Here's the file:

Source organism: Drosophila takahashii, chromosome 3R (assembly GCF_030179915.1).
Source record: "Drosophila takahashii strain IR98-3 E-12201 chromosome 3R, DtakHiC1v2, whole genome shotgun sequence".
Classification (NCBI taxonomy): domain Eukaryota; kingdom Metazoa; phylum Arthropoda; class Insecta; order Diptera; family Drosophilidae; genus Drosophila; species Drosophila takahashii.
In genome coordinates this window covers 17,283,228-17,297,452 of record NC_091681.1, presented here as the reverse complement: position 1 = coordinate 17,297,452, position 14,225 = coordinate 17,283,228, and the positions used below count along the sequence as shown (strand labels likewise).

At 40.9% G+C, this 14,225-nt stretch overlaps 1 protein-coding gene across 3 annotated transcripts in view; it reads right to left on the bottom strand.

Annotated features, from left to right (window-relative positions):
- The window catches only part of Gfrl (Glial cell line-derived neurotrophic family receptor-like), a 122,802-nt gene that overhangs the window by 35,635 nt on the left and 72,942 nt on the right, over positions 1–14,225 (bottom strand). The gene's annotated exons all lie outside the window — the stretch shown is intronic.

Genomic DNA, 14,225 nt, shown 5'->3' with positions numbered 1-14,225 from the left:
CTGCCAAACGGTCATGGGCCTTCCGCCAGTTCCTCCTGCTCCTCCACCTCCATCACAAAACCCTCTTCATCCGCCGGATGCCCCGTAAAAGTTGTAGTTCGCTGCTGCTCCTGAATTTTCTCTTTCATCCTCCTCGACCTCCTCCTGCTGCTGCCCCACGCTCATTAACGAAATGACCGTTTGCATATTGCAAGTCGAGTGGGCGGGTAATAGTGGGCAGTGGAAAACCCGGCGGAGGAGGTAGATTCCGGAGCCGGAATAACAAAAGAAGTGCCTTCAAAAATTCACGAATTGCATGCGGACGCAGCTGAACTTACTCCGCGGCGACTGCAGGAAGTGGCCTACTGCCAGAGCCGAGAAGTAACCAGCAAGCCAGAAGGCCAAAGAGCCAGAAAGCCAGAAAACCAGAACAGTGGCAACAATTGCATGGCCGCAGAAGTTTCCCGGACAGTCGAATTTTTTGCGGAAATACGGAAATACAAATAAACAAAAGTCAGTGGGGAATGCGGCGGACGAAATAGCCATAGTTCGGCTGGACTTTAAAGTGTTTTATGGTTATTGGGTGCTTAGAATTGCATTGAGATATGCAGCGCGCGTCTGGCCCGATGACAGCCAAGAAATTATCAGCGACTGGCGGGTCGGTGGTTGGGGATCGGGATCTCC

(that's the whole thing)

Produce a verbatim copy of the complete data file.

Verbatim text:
Source organism: Drosophila takahashii, chromosome 3R (assembly GCF_030179915.1).
Source record: "Drosophila takahashii strain IR98-3 E-12201 chromosome 3R, DtakHiC1v2, whole genome shotgun sequence".
Classification (NCBI taxonomy): domain Eukaryota; kingdom Metazoa; phylum Arthropoda; class Insecta; order Diptera; family Drosophilidae; genus Drosophila; species Drosophila takahashii.
In genome coordinates this window covers 17,283,228-17,297,452 of record NC_091681.1, presented here as the reverse complement: position 1 = coordinate 17,297,452, position 14,225 = coordinate 17,283,228, and the positions used below count along the sequence as shown (strand labels likewise).

At 40.9% G+C, this 14,225-nt stretch overlaps 1 protein-coding gene across 3 annotated transcripts in view; it reads right to left on the bottom strand.

Annotated features, from left to right (window-relative positions):
- The window catches only part of Gfrl (Glial cell line-derived neurotrophic family receptor-like), a 122,802-nt gene that overhangs the window by 35,635 nt on the left and 72,942 nt on the right, over positions 1–14,225 (bottom strand). The gene's annotated exons all lie outside the window — the stretch shown is intronic.

Genomic DNA, 14,225 nt, shown 5'->3' with positions numbered 1-14,225 from the left:
CTGCCAAACGGTCATGGGCCTTCCGCCAGTTCCTCCTGCTCCTCCACCTCCATCACAAAACCCTCTTCATCCGCCGGATGCCCCGTAAAAGTTGTAGTTCGCTGCTGCTCCTGAATTTTCTCTTTCATCCTCCTCGACCTCCTCCTGCTGCTGCCCCACGCTCATTAACGAAATGACCGTTTGCATATTGCAAGTCGAGTGGGCGGGTAATAGTGGGCAGTGGAAAACCCGGCGGAGGAGGTAGATTCCGGAGCCGGAATAACAAAAGAAGTGCCTTCAAAAATTCACGAATTGCATGCGGACGCAGCTGAACTTACTCCGCGGCGACTGCAGGAAGTGGCCTACTGCCAGAGCCGAGAAGTAACCAGCAAGCCAGAAGGCCAAAGAGCCAGAAAGCCAGAAAACCAGAACAGTGGCAACAATTGCATGGCCGCAGAAGTTTCCCGGACAGTCGAATTTTTTGCGGAAATACGGAAATACAAATAAACAAAAGTCAGTGGGGAATGCGGCGGACGAAATAGCCATAGTTCGGCTGGACTTTAAAGTGTTTTATGGTTATTGGGTGCTTAGAATTGCATTGAGATATGCAGCGCGCGTCTGGCCCGATGACAGCCAAGAAATTATCAGCGACTGGCGGGTCGGTGGTTGGGGATCGGGATCTCC